Still, even before the curfew was called, Kyrgios was picking fault at anything he could. The grass copped a serious amount of heat from the tennis star, who went on a rant exclaiming: “Guys, for you watching at home, it should be fast in here. It should be fast, that’s grass court tennis.” He continued to mutter, “They’ve made it slow. This isn’t grass anymore. This is slow. Slow. Try watering it. Make it a grass court again, thanks.”
But as much as Kyrgios wears his heart on his sleeve out there on the court, he’s never one to give up without a fight. Despite berating himself at the changeover of the fourth set, Kyrgios staged an epic comeback, responding with three aces and another unreturnable serve. He ended up breaking Humbert in the fourth game, then again in the sixth to draw level at two sets all. But just as the Aussie was picking up momentum and looking strong, officials brought the game to a halt, disrupting the game at 6-4, 4-6, 3-6, 6-1, 3-3.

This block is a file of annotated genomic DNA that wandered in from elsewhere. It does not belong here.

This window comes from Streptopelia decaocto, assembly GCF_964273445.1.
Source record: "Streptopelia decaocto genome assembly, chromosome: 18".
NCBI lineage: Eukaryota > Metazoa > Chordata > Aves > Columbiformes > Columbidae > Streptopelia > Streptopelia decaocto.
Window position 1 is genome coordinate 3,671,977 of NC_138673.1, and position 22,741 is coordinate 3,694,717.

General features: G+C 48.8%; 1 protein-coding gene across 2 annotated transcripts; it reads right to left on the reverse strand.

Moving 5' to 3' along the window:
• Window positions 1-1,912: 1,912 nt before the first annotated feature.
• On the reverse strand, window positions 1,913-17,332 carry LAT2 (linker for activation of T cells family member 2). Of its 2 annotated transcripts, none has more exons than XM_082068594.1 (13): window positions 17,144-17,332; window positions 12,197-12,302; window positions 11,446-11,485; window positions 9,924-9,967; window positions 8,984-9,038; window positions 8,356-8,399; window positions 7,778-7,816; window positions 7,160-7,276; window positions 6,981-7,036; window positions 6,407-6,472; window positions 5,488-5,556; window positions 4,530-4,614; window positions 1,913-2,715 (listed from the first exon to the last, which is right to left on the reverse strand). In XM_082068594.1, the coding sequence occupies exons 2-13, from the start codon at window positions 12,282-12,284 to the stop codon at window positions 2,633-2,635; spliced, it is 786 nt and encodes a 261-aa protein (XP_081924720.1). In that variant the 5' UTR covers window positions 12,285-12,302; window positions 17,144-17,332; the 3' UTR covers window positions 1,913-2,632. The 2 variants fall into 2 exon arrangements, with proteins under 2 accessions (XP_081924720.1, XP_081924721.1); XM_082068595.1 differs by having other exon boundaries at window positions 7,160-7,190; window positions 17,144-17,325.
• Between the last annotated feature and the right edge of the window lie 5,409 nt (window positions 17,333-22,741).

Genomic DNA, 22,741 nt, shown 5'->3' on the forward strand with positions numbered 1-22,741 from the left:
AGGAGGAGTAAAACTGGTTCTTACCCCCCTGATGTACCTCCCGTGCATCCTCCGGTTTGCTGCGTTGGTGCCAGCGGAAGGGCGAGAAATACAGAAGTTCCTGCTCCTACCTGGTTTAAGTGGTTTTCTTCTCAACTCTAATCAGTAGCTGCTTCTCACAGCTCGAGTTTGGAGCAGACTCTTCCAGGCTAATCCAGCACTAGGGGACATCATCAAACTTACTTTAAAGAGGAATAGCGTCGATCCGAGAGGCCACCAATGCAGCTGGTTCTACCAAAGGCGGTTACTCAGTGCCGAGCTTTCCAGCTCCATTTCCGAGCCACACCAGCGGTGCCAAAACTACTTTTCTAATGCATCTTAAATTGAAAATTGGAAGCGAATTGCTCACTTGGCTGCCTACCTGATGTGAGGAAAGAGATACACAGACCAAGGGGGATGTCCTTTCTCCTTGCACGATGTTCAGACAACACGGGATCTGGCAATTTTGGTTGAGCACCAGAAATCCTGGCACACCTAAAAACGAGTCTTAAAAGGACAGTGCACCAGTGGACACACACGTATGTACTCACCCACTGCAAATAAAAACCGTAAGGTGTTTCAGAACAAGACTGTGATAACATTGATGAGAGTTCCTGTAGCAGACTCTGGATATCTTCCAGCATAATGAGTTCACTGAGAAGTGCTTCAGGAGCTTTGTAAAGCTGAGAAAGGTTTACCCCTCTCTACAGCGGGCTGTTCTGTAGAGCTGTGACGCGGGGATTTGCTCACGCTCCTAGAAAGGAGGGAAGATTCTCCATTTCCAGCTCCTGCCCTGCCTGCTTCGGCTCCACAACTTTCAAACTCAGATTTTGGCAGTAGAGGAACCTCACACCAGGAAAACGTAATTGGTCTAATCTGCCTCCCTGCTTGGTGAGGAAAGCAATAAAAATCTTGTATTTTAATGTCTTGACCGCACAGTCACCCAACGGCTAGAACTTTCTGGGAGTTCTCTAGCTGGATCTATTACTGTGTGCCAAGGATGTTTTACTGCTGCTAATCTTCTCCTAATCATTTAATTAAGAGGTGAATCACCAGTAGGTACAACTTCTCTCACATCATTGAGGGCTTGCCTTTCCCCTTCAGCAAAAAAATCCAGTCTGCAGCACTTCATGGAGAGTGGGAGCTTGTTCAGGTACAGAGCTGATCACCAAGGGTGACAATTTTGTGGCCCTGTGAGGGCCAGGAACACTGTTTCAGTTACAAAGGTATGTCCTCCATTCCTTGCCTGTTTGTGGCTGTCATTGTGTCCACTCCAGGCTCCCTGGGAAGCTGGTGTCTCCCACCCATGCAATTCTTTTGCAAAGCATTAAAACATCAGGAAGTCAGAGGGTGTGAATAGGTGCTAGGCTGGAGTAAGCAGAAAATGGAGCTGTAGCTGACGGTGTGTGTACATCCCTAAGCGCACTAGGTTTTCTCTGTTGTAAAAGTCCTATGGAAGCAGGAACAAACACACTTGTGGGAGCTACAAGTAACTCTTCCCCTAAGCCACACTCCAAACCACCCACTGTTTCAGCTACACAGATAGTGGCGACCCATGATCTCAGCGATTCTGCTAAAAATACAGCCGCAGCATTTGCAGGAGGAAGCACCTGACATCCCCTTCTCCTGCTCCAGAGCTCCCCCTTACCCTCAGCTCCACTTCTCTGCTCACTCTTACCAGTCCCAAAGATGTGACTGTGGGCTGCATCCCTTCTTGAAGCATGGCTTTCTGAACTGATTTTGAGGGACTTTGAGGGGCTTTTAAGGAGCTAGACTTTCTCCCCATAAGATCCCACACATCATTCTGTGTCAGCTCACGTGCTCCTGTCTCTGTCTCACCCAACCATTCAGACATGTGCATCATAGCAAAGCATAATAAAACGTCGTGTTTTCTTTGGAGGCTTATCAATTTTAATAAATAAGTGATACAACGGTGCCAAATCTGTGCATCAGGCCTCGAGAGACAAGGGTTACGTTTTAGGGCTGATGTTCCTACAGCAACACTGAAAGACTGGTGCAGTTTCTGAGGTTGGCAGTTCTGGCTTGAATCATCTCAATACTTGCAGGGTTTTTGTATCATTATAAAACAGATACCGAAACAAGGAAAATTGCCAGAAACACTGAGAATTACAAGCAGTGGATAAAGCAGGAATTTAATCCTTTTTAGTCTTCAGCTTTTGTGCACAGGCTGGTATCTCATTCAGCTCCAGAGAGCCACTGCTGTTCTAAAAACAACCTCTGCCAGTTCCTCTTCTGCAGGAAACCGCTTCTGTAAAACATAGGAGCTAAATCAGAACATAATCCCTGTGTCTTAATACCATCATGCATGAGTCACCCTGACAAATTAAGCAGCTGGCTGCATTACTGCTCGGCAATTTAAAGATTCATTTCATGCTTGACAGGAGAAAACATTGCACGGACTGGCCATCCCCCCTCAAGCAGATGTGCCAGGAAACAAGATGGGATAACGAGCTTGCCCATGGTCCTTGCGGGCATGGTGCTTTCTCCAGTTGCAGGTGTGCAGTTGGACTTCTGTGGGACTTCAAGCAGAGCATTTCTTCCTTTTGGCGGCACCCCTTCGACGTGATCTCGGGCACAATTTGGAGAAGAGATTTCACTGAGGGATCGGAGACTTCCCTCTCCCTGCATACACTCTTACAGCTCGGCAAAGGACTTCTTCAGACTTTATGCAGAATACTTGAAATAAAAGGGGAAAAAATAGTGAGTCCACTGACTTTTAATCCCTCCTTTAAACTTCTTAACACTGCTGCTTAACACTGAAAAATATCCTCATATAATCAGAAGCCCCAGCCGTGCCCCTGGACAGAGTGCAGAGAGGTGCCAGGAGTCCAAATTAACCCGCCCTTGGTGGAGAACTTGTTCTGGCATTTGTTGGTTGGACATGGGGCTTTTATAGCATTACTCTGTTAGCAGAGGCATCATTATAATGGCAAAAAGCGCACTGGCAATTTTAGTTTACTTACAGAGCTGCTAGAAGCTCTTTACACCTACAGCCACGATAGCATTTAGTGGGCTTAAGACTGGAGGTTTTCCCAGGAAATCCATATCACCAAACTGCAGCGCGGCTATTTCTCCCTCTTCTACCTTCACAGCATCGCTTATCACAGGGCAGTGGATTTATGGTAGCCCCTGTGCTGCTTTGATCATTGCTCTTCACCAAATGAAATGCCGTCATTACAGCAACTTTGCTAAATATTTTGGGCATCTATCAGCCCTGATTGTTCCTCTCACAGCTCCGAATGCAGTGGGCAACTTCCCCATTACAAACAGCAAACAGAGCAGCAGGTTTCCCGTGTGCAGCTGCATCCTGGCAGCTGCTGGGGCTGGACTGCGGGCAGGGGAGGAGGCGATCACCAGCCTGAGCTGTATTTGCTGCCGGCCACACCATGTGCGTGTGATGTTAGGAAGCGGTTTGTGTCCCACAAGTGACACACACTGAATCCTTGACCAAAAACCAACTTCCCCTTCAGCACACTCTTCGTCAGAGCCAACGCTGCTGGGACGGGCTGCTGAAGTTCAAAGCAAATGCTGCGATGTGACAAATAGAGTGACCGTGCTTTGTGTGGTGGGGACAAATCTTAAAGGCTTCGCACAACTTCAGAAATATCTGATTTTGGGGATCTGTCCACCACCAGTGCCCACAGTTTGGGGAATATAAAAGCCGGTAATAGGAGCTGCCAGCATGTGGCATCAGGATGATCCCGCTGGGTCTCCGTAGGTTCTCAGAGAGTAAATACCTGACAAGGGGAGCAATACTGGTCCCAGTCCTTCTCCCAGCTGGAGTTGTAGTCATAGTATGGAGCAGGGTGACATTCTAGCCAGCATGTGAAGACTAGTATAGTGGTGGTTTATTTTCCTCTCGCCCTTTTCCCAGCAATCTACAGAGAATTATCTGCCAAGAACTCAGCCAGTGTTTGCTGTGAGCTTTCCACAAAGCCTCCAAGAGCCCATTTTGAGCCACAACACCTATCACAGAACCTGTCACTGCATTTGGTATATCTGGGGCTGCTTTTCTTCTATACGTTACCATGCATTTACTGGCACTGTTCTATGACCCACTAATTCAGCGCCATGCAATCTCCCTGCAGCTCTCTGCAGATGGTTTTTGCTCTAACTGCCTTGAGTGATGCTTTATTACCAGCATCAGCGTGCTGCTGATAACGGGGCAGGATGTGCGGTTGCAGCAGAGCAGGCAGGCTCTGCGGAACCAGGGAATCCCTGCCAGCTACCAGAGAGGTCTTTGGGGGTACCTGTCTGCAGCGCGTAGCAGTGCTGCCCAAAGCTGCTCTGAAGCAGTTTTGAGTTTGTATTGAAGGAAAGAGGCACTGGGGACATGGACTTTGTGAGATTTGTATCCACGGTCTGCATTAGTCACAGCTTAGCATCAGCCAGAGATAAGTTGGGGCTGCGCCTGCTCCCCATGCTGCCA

Currently ranked 61 in the world, Kyrgios hasn’t played since the Australian Open in February. Even so, he claimed he could beat anyone at Wimbledon even with his limited preparation. “I definitely feel I could beat 50 per cent of the draw on grass without much preparation,” he said. “I know for a fact that nobody here wanted to play me first round. I feel confident going into this match.”